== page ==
While most people try to reduce the stress they feel each day, tech executives in Silicon Valley are trying to get themselves more worked up. These researchers are self-inducing “positive” stress because they believe it improves their work performance, according to a report by CNBC.
Positive stress practitioners, who are mainly tech workers, practice a routine of combining extreme temperatures, restrictive diets, vigorous exercise routines, and general discomfort. They were inspired by influencers in entertainment, business, and science. They believe that practicing these habits will help them live better and longer, or work better for longer.
Zachary Rapp, a positive stress practitioner, runs three various health and biotech start-up businesses. He has a routine of fasting, taking cold showers, practicing hot yoga, and following restrictive dieting. He sleeps five to seven hours each night and drinks a glass of wine or scotch as a rare treat. Rapp wakes up early in the morning, goes for a run, drink black coffee while reading e-mails, and then taking a freezing cold shower. He said this routine helps him reduce the stress of running three different start-ups for 18 hours a day. He also said that he only gets sick once a year.
“Right now I’m trying to push through an inhuman amount of work,” Rapp told CNBC.
Wim Hof, a Dutch extreme athlete, is a thought leader in the positive stress movement. He even earned the name “ice man” because he can withstand extreme cold using deep breathing exercises. He conducted a speaking tour in 2017 and a series of workshops talking about his ideas and strategies for better work ethic. As a result, cold showers have became a thing in Silicon Valley and some even consider it as a form of therapy.
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Joel Runyon, a triathlete who trademarked the term “cold shower therapy” conducted TED talks about his passion for cold showers and developed a mobile app so fellow advocates could challenge themselves. Moreover, he credits Hof for also influencing the tech experts.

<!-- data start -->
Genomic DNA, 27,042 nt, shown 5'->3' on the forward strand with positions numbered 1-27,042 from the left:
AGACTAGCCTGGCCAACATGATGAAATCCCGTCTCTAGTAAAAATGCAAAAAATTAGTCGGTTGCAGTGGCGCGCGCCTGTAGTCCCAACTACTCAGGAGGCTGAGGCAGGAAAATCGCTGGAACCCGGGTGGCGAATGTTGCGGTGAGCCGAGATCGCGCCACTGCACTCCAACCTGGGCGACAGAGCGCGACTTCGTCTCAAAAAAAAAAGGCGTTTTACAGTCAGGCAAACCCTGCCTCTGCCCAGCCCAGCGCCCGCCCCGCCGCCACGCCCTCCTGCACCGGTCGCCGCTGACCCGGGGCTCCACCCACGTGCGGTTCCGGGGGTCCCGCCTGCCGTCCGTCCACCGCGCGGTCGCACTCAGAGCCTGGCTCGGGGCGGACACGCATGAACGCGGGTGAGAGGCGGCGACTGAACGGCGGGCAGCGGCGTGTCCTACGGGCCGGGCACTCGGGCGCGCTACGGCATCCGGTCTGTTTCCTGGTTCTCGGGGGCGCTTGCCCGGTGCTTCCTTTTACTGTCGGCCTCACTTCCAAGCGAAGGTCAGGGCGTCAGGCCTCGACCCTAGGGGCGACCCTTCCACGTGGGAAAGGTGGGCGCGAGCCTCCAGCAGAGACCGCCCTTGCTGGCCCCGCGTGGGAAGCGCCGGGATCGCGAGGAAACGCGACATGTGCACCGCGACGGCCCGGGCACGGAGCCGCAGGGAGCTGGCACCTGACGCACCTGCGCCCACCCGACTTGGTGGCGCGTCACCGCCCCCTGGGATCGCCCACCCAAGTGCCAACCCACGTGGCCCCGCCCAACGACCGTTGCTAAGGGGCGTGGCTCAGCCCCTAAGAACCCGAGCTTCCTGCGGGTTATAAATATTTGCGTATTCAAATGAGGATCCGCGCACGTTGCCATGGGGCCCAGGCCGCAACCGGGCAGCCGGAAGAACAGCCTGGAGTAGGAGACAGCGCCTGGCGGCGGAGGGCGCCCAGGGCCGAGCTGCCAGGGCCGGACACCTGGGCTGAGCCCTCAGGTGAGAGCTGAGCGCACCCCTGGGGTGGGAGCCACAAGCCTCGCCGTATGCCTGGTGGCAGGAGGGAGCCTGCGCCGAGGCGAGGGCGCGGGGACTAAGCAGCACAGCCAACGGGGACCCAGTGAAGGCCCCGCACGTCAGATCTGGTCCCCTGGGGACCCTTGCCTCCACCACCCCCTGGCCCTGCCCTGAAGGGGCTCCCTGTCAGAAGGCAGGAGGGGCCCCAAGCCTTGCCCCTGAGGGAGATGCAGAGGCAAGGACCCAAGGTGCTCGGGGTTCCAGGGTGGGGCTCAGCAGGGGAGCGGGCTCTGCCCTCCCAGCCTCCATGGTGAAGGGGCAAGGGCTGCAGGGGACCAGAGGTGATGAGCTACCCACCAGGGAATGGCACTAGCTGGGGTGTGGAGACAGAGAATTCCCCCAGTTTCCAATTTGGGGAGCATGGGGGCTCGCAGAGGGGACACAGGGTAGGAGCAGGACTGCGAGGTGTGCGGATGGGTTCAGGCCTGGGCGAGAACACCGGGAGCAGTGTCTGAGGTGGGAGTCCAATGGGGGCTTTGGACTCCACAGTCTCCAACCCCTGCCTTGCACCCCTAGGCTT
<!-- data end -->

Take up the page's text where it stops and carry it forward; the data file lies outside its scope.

Ryan Holiday, another positive stress influencer, wrote several books to revive stoicism, a 2,000-year-old set of ideas that promotes self-control and a lack of indulgence.
However, “positive stress” is not for all. Joon Yun, also from Silicon Valley and the benefactor of a $1 million prize that aims to reward researchers for hacking the aging code, said that forcing the body to endure extreme temperatures is not advisable as it can “kill people who are not young.” Instead, he prefers the concept of “functionality longevity,” which involves different strategies to slow down the aging process. It could involve a cool shower, instead of a freezing one, exploring a new way to work, rewarding oneself to a bag of chips once a month, or trying out different exercises at the gym. Yun stresses the importance of variety in longevity.
“That’s what health is,” Yun explained. “It’s in is the ability to tolerate stress.”
Benefits of taking a cold shower
Although taking cold showers is currently becoming a trend, it has been practiced as an ancient ritual for thousand of years already. Taking cold water baths, also known as cryotherapy, for five to 20 minutes can reduce muscle soreness by nearly 20 percent, according to some studies. On the other hand, a quick cold shower can enhance blood circulation, increase alertness, and reduce stress, according to Bryan O’Connor, a personal trainer and wellness expert. He also said that cold showers give an energizing effect on the nervous system, which enhances mood and overall well-being. Some studies have also suggested that cold showers provide anti-depressive effect on some people by sending electrical pulses from the nerve endings to the brain. (Related: Improve circulation and productivity with a cold shower: Study finds it provides an energy boost similar to coffee, resulting in fewer days off work.)